Guest contributor: Bill Lundgren
categories: Cocktail Hour / Getting Outside / Guest Columns / Reading Under the Influence
Somehow this once obscure, extraordinarily unique book found its way into my hands, transporting me for a few days to the coastal fenlands of eastern England and the world of the peregrine falcon. The Peregrine by J. A. Baker was originally published in 1967 during a period of steep decline in the population of these magnificent raptors and perhaps that was part of what motivated the author—to attempt to describe the life of a creature at once so ferociously singular and powerful, before it was gone forever. But what Baker accomplishes along the way is much deeper, achieving “… an account of a human obsession with a creature that is peerless.”
Werner Herzog suggests that The Peregrine is “… the one book I would ask you to read if you want to make films…” and Naturalist Barry Lopez has written that the book is “… one of the most beautifully written, carefully observed and evocative wildlife accounts I have ever read.” But none of these observations can adequately describe the sweeping impact of Baker’s language: what he has accomplished in this slim tome is granting the reader the power and permission to momentarily slip the strictures of our human consciousness and enter the soaring, magisterial world of the falcon. One commentator observed that “… again and again, (Baker) astonishes us at the level of the sentence,” while others have alluded to Baker’s “becoming” the falcon in a process likened to transubstantiation.
Throughout Baker’s account we are offered little of the author’s personal life. His methodology is simple: to follow a pair of falcons around the marshes and estuaries of eastern coastal England, sometimes on foot, sometimes on bicycle, assiduously avoiding all contact with other humans. We get the sense that sometimes days might pass with little contact with his subjects, but those periods of isolation and loneliness are forgotten in the intense experience of contact. In the aftermath of one breathtaking account of a partridge kill, Baker writes: “… for the hawk, resting now on the soft, flaccid bulk of his prey, there was the rip and tear of choking feathers, and hot blood dripping from the hook of the beak, and rage dying slowly to a small hard core within. And for the watcher, sheltered for centuries from such hunger and such rage, such agony and such fear, there is the memory of that sabring fall from the sky and the vicarious joy of the guiltless hunter…”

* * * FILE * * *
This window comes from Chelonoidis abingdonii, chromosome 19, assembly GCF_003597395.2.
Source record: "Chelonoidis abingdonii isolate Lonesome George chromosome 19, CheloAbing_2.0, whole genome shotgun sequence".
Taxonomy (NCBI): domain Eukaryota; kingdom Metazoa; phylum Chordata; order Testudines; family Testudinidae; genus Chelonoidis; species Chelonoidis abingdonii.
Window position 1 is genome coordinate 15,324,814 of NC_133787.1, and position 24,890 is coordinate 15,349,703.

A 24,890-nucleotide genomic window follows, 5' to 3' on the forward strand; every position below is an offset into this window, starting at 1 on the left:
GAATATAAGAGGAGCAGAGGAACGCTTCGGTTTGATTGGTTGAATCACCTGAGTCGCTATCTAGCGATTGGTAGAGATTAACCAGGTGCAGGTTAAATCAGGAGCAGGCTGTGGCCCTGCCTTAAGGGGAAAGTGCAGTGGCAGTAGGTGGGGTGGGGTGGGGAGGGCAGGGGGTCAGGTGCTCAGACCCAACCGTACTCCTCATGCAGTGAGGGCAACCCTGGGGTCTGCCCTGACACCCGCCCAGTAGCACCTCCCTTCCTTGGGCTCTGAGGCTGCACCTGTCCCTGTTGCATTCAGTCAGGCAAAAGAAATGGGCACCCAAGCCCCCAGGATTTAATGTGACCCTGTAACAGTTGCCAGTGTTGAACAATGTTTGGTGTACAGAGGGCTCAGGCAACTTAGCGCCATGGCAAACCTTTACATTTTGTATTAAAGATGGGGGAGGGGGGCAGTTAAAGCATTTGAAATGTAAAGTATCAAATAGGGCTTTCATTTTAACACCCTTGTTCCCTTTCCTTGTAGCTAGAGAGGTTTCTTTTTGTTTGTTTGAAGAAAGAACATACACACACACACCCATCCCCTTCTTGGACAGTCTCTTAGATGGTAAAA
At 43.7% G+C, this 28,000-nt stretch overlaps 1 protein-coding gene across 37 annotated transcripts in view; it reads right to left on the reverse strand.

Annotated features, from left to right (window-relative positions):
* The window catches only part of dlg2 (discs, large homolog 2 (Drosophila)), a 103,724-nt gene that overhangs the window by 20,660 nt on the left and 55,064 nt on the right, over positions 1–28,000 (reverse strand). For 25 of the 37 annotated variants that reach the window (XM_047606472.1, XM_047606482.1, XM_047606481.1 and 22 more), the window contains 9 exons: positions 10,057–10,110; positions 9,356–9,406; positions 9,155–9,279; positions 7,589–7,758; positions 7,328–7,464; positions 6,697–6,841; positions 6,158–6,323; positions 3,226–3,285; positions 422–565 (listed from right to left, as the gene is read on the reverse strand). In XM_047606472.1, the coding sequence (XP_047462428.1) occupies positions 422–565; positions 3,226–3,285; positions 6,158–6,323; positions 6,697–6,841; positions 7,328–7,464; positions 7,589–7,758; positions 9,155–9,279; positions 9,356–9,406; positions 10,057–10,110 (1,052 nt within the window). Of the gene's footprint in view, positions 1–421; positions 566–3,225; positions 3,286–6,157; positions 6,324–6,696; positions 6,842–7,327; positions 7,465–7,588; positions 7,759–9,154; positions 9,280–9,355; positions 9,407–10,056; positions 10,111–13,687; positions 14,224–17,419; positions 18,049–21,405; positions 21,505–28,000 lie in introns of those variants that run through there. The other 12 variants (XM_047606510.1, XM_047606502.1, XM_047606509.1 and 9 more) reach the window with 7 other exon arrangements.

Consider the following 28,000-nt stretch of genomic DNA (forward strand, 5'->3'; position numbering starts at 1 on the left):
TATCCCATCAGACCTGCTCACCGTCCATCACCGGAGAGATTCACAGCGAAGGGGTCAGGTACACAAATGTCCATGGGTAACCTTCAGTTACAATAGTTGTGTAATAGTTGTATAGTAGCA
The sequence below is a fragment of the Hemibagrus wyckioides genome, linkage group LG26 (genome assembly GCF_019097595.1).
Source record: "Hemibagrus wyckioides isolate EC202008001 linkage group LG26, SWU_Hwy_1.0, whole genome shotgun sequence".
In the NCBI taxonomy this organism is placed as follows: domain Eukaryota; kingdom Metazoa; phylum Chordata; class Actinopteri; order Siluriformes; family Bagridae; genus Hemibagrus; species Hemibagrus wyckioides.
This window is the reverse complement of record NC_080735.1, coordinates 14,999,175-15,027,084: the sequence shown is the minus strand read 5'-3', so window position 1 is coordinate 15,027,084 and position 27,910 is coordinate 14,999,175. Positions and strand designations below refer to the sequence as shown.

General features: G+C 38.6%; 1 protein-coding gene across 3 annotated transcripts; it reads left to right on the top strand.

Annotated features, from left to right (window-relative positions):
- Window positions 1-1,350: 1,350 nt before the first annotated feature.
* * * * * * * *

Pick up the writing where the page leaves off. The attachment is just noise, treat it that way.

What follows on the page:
Writing this description I am suddenly aware of the inadequacy of conveying the power of The Peregrine by writing about it: it must be read and experienced through the eyes of the author and more significantly, the intense, unrelenting gaze of his subjects.
Bill Lundgren is a writer, teacher, critic, and bookseller living in Portland, Maine.